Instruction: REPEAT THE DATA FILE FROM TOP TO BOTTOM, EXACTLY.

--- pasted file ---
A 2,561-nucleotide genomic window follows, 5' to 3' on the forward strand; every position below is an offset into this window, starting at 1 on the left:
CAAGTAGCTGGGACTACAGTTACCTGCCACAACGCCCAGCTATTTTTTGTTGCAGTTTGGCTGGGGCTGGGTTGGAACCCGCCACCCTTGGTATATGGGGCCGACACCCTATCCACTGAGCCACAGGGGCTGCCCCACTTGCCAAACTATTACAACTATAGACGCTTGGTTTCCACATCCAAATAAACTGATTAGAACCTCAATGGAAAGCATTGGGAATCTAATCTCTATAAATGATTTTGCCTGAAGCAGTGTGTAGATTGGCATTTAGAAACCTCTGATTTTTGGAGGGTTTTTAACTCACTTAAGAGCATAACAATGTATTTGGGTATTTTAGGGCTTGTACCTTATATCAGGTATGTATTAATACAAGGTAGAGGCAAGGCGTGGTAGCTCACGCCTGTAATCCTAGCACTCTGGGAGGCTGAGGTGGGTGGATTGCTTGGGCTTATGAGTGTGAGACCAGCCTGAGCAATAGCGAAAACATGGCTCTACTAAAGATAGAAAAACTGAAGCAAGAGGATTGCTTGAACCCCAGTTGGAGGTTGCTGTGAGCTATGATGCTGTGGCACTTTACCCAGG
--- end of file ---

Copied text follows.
A 2,561-nucleotide genomic window follows, 5' to 3' on the forward strand; every position below is an offset into this window, starting at 1 on the left:
CAAGTAGCTGGGACTACAGTTACCTGCCACAACGCCCAGCTATTTTTTGTTGCAGTTTGGCTGGGGCTGGGTTGGAACCCGCCACCCTTGGTATATGGGGCCGACACCCTATCCACTGAGCCACAGGGGCTGCCCCACTTGCCAAACTATTACAACTATAGACGCTTGGTTTCCACATCCAAATAAACTGATTAGAACCTCAATGGAAAGCATTGGGAATCTAATCTCTATAAATGATTTTGCCTGAAGCAGTGTGTAGATTGGCATTTAGAAACCTCTGATTTTTGGAGGGTTTTTAACTCACTTAAGAGCATAACAATGTATTTGGGTATTTTAGGGCTTGTACCTTATATCAGGTATGTATTAATACAAGGTAGAGGCAAGGCGTGGTAGCTCACGCCTGTAATCCTAGCACTCTGGGAGGCTGAGGTGGGTGGATTGCTTGGGCTTATGAGTGTGAGACCAGCCTGAGCAATAGCGAAAACATGGCTCTACTAAAGATAGAAAAACTGAAGCAAGAGGATTGCTTGAACCCCAGTTGGAGGTTGCTGTGAGCTATGATGCTGTGGCACTTTACCCAGG